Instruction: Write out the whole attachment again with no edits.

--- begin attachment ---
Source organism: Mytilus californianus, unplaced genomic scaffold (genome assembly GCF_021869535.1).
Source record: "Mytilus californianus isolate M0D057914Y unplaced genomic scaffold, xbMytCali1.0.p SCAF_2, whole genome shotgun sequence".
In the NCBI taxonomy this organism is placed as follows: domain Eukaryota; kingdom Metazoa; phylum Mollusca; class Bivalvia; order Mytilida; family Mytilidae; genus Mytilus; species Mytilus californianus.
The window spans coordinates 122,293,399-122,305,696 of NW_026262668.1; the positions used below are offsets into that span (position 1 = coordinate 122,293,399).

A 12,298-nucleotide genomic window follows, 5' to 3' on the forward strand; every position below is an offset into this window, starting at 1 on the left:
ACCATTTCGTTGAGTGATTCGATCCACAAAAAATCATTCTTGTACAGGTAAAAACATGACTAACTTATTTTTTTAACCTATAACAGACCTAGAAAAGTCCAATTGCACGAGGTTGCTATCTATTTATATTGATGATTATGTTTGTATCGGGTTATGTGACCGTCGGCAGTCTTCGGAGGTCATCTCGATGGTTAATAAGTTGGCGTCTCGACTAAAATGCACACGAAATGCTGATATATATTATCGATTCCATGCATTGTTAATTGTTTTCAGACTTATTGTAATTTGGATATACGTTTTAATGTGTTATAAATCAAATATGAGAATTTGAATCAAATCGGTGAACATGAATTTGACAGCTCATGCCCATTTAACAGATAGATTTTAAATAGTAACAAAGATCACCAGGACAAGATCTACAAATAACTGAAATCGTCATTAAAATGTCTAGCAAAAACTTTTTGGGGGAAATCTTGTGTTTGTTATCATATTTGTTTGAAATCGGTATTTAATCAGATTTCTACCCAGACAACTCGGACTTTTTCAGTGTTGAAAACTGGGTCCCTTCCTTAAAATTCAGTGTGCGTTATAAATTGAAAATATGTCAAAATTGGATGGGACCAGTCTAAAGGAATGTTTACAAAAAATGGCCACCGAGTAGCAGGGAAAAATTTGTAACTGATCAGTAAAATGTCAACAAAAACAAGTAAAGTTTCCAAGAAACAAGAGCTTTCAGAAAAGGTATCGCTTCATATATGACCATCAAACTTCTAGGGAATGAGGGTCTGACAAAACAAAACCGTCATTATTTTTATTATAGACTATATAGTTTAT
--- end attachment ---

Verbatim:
Source organism: Mytilus californianus, unplaced genomic scaffold (genome assembly GCF_021869535.1).
Source record: "Mytilus californianus isolate M0D057914Y unplaced genomic scaffold, xbMytCali1.0.p SCAF_2, whole genome shotgun sequence".
In the NCBI taxonomy this organism is placed as follows: domain Eukaryota; kingdom Metazoa; phylum Mollusca; class Bivalvia; order Mytilida; family Mytilidae; genus Mytilus; species Mytilus californianus.
The window spans coordinates 122,293,399-122,305,696 of NW_026262668.1; the positions used below are offsets into that span (position 1 = coordinate 122,293,399).

A 12,298-nucleotide genomic window follows, 5' to 3' on the forward strand; every position below is an offset into this window, starting at 1 on the left:
ACCATTTCGTTGAGTGATTCGATCCACAAAAAATCATTCTTGTACAGGTAAAAACATGACTAACTTATTTTTTTAACCTATAACAGACCTAGAAAAGTCCAATTGCACGAGGTTGCTATCTATTTATATTGATGATTATGTTTGTATCGGGTTATGTGACCGTCGGCAGTCTTCGGAGGTCATCTCGATGGTTAATAAGTTGGCGTCTCGACTAAAATGCACACGAAATGCTGATATATATTATCGATTCCATGCATTGTTAATTGTTTTCAGACTTATTGTAATTTGGATATACGTTTTAATGTGTTATAAATCAAATATGAGAATTTGAATCAAATCGGTGAACATGAATTTGACAGCTCATGCCCATTTAACAGATAGATTTTAAATAGTAACAAAGATCACCAGGACAAGATCTACAAATAACTGAAATCGTCATTAAAATGTCTAGCAAAAACTTTTTGGGGGAAATCTTGTGTTTGTTATCATATTTGTTTGAAATCGGTATTTAATCAGATTTCTACCCAGACAACTCGGACTTTTTCAGTGTTGAAAACTGGGTCCCTTCCTTAAAATTCAGTGTGCGTTATAAATTGAAAATATGTCAAAATTGGATGGGACCAGTCTAAAGGAATGTTTACAAAAAATGGCCACCGAGTAGCAGGGAAAAATTTGTAACTGATCAGTAAAATGTCAACAAAAACAAGTAAAGTTTCCAAGAAACAAGAGCTTTCAGAAAAGGTATCGCTTCATATATGACCATCAAACTTCTAGGGAATGAGGGTCTGACAAAACAAAACCGTCATTATTTTTATTATAGACTATATAGTTTAT